By Mary Morrell | Contributing Editor
and Christina Leslie | Correspondent
It was after a serious car accident from which she walked away unscathed that Ashley Wood realized it was time to become fully initiated into the Church.
Wood, a parishioner of St. Raphael-Holy Angels Parish, Hamilton, was born in Virginia, where her father was stationed with the Navy. She was baptized and received First Holy Communion in New Jersey parishes, but she never received her Confirmation.
Wood recalled that faith was integrated into her life by her 93-year-old grandmother, who still watches Mass every day on television and prays the Rosary every night. “I felt something was missing in me, and would question things about my faith,” Wood said.
After the accident, her mom suggested she be confirmed, reminding her that “something ‘bigger’ helped me that day,” Wood said.
Wood was among the faithful who journeyed to the Sacrament of Confirmation as an adult; she received the Sacrament at this year’s Easter Vigil on April 20. In all, there were a reported 433 adult candidates from around the Diocese confirmed at the Easter Vigil or on Pentecost Sunday, June 9.
Similarly, adult confirmandi Jessica Acosta of St. Robert Bellarmine Co-Cathedral, Freehold, found her faith experience “exciting from start to finish.”
“I got back into the Church after my best friend through high school passed away, and I began dating someone who went to Catholic school his entire life,” Acosta said. “I was desperately looking for answers … and I thought I would find comfort in going to Mass. I hadn’t been to church since I was nine, and I didn’t remember what it was like, but I knew I needed it back in my life.”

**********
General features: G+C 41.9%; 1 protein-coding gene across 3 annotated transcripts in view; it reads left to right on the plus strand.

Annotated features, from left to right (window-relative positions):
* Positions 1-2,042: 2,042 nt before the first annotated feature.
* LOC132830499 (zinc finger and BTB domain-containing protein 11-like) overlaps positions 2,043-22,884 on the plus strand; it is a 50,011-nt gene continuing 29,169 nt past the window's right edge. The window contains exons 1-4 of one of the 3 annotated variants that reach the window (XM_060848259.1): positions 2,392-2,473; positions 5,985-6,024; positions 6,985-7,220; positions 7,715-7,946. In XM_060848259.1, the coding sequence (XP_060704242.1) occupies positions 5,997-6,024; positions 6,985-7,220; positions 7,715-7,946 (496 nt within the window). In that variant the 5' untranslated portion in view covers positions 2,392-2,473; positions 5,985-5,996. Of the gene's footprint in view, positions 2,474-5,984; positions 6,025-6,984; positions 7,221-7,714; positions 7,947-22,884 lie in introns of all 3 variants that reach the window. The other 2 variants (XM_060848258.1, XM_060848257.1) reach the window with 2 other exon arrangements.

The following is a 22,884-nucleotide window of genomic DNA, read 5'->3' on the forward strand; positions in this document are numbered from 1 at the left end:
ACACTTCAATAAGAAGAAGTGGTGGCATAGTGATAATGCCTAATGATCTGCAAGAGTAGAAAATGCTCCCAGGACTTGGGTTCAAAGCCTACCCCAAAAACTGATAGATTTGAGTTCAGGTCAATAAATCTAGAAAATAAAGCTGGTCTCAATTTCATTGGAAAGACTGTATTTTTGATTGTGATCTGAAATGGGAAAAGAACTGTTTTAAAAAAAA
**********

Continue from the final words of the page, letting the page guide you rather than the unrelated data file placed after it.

Religious instruction proved exhilarating, she said, recalling, “Everything about this experience was new, exciting and surprising. I didn’t remember anything from when I was younger, and hearing the Scriptures and the Gospel as an adult was a whole new outlook. I enjoyed it every step of the way.
“The Sacrament of Confirmation means that I am 100 percent back in the Church to stay,” she said. “Completing this as an adult was such a fulfilling feeling. I look forward to going to Mass once a week; I pray for myself and others in ways I didn’t before.
“I feel like I found exactly what I was looking for,” she said. “I just feel complete.”
Wood, who connected with Deacon William Palmisano, director of religious education in St. Raphael-Holy Angels Parish, for her sacramental preparation, said one of her most memorable moments was a review of the Our Father, line-by-line, and the lesson of forgiveness in the prayer.
“I have a quick temper,” Wood admitted. “This has helped me to be more understanding, to reflect on how our actions impact others.”
Wood expressed feeling both excited and nervous when she was confirmed, but she was “grateful it happened this way, to have a chance to reflect on my faith and come away with a deeper understanding.”